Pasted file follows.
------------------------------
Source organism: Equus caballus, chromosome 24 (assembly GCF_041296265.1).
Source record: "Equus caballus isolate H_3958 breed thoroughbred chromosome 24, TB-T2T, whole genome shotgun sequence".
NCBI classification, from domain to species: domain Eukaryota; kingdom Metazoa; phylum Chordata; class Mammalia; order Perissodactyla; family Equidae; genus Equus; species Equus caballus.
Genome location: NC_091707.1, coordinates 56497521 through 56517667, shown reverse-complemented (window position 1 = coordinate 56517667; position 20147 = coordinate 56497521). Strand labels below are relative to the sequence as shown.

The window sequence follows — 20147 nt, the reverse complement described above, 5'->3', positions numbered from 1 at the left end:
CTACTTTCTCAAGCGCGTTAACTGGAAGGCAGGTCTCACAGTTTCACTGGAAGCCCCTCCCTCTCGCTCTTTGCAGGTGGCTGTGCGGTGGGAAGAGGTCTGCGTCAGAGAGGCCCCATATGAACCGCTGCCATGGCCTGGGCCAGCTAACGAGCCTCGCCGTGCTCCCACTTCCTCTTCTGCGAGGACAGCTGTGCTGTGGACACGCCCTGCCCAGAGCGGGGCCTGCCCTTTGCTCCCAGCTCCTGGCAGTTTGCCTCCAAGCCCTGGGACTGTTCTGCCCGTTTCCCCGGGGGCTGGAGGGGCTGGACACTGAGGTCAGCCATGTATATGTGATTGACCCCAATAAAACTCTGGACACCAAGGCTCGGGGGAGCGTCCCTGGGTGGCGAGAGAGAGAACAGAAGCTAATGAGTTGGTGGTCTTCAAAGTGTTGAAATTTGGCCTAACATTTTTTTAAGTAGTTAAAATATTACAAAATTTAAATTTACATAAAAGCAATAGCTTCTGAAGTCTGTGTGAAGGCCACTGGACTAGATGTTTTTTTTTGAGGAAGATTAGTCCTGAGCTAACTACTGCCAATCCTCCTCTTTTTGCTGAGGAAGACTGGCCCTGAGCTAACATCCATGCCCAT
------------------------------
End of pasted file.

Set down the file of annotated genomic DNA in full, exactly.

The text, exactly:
Source organism: Equus caballus, chromosome 24 (assembly GCF_041296265.1).
Source record: "Equus caballus isolate H_3958 breed thoroughbred chromosome 24, TB-T2T, whole genome shotgun sequence".
NCBI classification, from domain to species: domain Eukaryota; kingdom Metazoa; phylum Chordata; class Mammalia; order Perissodactyla; family Equidae; genus Equus; species Equus caballus.
Genome location: NC_091707.1, coordinates 56497521 through 56517667, shown reverse-complemented (window position 1 = coordinate 56517667; position 20147 = coordinate 56497521). Strand labels below are relative to the sequence as shown.

The window sequence follows — 20147 nt, the reverse complement described above, 5'->3', positions numbered from 1 at the left end:
CTACTTTCTCAAGCGCGTTAACTGGAAGGCAGGTCTCACAGTTTCACTGGAAGCCCCTCCCTCTCGCTCTTTGCAGGTGGCTGTGCGGTGGGAAGAGGTCTGCGTCAGAGAGGCCCCATATGAACCGCTGCCATGGCCTGGGCCAGCTAACGAGCCTCGCCGTGCTCCCACTTCCTCTTCTGCGAGGACAGCTGTGCTGTGGACACGCCCTGCCCAGAGCGGGGCCTGCCCTTTGCTCCCAGCTCCTGGCAGTTTGCCTCCAAGCCCTGGGACTGTTCTGCCCGTTTCCCCGGGGGCTGGAGGGGCTGGACACTGAGGTCAGCCATGTATATGTGATTGACCCCAATAAAACTCTGGACACCAAGGCTCGGGGGAGCGTCCCTGGGTGGCGAGAGAGAGAACAGAAGCTAATGAGTTGGTGGTCTTCAAAGTGTTGAAATTTGGCCTAACATTTTTTTAAGTAGTTAAAATATTACAAAATTTAAATTTACATAAAAGCAATAGCTTCTGAAGTCTGTGTGAAGGCCACTGGACTAGATGTTTTTTTTTGAGGAAGATTAGTCCTGAGCTAACTACTGCCAATCCTCCTCTTTTTGCTGAGGAAGACTGGCCCTGAGCTAACATCCATGCCCAT